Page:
Egypt denies Turkish claims over Mediterranean talks

Egypt denies Turkish claims over Mediterranean talks
Turkey’s position on the eastern Mediterranean issue has caused concern among its neighboring countries. (File/AFP)
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Updated 08 March 2021

Egypt denies Turkish claims over Mediterranean talks

Egypt denies Turkish claims over Mediterranean talks
  • President El-Sisi praises strength of Egyptian-Greek ties in phone talks with PM Mitsotakis
  • The Egyptian side is sticking to its position rejecting the maritime agreement signed between the Libyan Government of National Accord and Ankara

CAIRO: Egyptian diplomatic sources have denied rumors that Cairo discussed the eastern Mediterranean issue with Turkey.

Egypt is committed to Cyprus and Greece being part of any negotiations with Turkey, the sources added.
Cairo also has “no intentions” of negotiating with Turkey over the issue, they said.
Turkish claims that a resolution is close to being reached are false, the sources said.
“The Egyptian side is sticking to its position rejecting the maritime agreement signed between the Libyan Government of National Accord and Ankara,” they said.
“Egypt’s respect for the maritime borders of the Mediterranean countries is not new and Turkey’s attempts to claim that the two countries have negotiated is incorrect.”
The comments follow claims by Turkey’s foreign minister, who said that Ankara would finalize an agreement with Egypt in line with the maritime authority agreement concluded with Libya and registered with the UN.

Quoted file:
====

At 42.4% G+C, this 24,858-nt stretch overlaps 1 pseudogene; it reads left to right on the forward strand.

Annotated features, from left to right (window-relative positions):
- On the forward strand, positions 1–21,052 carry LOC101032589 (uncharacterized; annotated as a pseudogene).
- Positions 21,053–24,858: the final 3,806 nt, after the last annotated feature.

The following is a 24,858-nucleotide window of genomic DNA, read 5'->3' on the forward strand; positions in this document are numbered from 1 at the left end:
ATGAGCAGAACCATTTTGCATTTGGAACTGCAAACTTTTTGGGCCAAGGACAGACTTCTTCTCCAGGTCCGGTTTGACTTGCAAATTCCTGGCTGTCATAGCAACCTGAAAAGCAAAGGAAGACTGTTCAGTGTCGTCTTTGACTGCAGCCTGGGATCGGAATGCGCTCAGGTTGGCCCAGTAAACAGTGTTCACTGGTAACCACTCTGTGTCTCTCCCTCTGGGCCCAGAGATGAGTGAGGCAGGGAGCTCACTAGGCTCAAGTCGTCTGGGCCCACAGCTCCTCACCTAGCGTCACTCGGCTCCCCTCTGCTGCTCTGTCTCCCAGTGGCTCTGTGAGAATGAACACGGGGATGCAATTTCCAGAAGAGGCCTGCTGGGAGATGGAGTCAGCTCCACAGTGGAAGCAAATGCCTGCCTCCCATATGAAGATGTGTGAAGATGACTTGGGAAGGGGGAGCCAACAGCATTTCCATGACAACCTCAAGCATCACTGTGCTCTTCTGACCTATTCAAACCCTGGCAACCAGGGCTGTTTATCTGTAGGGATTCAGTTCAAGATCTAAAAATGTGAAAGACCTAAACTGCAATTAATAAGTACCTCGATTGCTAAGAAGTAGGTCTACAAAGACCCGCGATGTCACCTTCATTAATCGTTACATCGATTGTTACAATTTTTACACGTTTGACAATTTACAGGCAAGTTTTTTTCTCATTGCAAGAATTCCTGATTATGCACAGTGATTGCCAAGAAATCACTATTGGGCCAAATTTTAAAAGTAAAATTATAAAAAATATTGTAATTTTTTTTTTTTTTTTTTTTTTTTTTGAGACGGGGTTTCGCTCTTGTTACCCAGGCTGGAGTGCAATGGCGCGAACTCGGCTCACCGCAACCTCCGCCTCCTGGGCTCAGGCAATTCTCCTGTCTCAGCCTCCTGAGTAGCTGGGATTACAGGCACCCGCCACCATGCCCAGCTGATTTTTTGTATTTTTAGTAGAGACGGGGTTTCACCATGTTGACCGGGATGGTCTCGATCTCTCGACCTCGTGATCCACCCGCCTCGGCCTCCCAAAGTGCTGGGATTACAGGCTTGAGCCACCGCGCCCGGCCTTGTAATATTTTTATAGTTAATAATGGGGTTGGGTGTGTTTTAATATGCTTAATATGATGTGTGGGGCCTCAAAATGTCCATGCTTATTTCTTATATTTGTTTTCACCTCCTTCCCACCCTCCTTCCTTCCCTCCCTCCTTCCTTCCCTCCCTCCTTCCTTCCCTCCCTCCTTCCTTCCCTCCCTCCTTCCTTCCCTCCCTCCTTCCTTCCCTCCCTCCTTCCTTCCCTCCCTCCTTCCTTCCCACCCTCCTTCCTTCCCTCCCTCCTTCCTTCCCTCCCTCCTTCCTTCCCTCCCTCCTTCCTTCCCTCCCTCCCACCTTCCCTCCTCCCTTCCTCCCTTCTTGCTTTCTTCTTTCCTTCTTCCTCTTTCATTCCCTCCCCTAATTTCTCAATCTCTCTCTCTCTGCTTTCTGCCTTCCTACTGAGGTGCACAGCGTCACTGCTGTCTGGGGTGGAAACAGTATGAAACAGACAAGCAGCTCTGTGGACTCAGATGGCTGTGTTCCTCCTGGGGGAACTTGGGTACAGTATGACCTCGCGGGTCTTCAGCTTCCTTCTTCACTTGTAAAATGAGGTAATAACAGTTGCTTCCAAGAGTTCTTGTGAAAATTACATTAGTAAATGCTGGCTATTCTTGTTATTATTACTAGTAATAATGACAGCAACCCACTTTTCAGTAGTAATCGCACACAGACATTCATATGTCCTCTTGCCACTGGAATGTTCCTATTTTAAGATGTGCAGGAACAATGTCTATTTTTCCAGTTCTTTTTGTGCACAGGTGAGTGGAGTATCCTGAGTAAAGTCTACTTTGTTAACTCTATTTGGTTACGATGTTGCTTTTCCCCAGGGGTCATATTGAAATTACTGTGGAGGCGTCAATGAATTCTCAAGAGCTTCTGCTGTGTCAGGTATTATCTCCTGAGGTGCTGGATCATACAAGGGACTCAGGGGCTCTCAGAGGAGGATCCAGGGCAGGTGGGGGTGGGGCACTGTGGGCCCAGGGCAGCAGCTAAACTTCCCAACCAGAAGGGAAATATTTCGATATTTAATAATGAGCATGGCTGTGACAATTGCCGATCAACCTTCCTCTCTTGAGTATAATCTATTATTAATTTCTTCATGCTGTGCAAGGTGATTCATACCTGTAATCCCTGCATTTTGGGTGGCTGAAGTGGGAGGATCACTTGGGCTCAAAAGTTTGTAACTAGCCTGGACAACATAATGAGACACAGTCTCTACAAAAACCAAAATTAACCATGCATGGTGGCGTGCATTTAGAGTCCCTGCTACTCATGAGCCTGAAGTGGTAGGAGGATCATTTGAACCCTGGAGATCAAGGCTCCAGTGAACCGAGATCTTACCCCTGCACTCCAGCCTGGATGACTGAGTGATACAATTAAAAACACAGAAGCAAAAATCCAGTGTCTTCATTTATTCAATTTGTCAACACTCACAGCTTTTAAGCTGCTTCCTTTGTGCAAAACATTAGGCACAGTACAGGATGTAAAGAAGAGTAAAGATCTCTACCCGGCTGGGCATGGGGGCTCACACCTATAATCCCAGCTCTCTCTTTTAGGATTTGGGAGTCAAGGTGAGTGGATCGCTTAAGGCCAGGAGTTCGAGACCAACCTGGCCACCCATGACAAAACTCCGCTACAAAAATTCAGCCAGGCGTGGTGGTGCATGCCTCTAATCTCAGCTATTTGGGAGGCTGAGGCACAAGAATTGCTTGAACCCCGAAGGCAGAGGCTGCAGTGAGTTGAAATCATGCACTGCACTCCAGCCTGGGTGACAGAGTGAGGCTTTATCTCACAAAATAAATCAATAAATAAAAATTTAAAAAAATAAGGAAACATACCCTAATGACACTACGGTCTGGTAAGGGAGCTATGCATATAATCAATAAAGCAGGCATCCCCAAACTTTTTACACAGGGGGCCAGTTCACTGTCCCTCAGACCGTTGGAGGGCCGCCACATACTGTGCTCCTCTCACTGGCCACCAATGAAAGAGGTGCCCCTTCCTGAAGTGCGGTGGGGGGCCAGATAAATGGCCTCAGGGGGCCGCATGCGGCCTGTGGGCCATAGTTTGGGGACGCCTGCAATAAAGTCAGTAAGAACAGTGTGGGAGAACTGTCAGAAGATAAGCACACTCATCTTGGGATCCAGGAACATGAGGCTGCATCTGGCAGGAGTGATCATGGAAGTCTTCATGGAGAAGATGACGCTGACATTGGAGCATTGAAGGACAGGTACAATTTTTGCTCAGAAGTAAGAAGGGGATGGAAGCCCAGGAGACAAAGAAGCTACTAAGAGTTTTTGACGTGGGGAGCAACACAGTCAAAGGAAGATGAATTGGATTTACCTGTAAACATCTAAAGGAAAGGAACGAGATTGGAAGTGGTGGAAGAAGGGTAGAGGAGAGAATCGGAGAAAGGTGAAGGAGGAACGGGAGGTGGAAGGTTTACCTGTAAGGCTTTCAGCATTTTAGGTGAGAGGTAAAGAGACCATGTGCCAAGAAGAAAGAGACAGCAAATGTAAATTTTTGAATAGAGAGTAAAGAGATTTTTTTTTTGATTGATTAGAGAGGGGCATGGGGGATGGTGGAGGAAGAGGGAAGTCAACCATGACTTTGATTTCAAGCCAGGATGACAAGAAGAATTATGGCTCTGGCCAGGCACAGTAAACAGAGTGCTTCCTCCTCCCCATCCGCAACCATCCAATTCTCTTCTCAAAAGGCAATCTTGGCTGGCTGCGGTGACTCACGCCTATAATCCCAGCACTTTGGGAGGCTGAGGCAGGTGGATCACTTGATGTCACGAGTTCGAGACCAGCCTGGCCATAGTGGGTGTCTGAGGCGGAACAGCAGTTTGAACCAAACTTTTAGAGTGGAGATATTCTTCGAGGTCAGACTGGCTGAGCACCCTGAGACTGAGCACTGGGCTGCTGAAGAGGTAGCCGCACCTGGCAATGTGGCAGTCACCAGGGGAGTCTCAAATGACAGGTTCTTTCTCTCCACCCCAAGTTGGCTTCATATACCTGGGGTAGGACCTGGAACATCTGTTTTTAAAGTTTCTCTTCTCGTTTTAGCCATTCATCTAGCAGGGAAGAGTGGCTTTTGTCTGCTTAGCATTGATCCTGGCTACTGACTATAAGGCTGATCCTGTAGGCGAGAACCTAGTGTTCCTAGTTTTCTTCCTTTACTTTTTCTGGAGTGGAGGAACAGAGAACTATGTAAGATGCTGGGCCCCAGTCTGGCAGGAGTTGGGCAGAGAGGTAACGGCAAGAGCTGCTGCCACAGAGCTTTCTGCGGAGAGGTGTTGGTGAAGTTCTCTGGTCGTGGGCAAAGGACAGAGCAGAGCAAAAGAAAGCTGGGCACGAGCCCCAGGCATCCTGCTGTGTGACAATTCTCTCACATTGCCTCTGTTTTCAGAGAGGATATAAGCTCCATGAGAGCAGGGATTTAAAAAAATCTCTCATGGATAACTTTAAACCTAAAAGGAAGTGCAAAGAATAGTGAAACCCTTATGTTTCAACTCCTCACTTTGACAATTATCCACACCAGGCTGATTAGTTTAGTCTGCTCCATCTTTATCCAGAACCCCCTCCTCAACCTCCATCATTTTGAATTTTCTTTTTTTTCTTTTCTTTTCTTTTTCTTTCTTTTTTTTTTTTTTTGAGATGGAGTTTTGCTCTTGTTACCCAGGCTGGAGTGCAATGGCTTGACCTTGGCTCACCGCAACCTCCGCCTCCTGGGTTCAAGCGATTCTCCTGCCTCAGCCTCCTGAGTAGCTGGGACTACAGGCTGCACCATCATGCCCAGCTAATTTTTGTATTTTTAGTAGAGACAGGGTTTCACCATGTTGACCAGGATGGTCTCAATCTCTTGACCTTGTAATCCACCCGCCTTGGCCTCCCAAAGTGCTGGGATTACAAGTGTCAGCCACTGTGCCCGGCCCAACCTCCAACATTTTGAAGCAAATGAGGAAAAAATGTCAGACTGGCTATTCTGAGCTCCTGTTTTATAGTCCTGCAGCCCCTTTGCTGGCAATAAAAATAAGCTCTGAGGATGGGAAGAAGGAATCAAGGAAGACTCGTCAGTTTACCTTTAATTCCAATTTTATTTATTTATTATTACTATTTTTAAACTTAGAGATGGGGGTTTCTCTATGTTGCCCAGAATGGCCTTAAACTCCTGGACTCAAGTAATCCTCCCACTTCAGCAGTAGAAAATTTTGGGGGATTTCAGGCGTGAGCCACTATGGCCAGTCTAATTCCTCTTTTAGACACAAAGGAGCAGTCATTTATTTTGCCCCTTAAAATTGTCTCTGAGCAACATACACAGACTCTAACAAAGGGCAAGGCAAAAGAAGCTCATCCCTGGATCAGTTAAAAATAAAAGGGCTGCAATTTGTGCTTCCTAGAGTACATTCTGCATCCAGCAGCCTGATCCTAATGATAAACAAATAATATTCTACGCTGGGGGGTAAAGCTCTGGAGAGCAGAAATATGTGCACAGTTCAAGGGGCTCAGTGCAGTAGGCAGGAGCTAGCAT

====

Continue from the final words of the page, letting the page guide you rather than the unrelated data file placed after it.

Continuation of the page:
Egyptian President Abdel-Fattah El-Sisi recently discussed by phone areas of cooperation in the eastern Mediterranean with Greek Prime Minister Kyriakos Mitsotakis.
Egyptian presidential spokesman Bassam Radi said that the two discussed close bilateral relations, especially cooperation in the field of energy and the eastern Mediterranean.
During the call, El-Sisi praised the strength of Egyptian-Greek relations.
He mentioned Egypt’s pride in cooperative relations with Greece and positive developments between the two countries over common interests.
The claims by Turkey’s foreign minister follow attempts by Ankara to gather Egyptian support over its claims to parts of the eastern Mediterranean.
Last year, the spokesman for the Turkish presidency, Ibrahim Kalin, also expressed Ankara’s desire to restore relations with Egypt.
Turkish activity has intensified relations with neighboring countries — especially Greece and Cyprus — as Ankara seeks to control regional waters that are likely to contain significant quantities of natural gas.
While Egypt has demarcated its borders with Greece, El-Sisi last October ratified an agreement with Greece on the designation of an exclusive economic zone between the two countries.
In 2019, Cyprus, Greece, Egypt, Israel, Jordan, Italy and the Palestinian territories held the EastMed Gas Forum, which did not include Turkey.
Turkish gas exploration in marine areas claimed by Greece and Cyprus has also led to a breakdown of relations between the countries.

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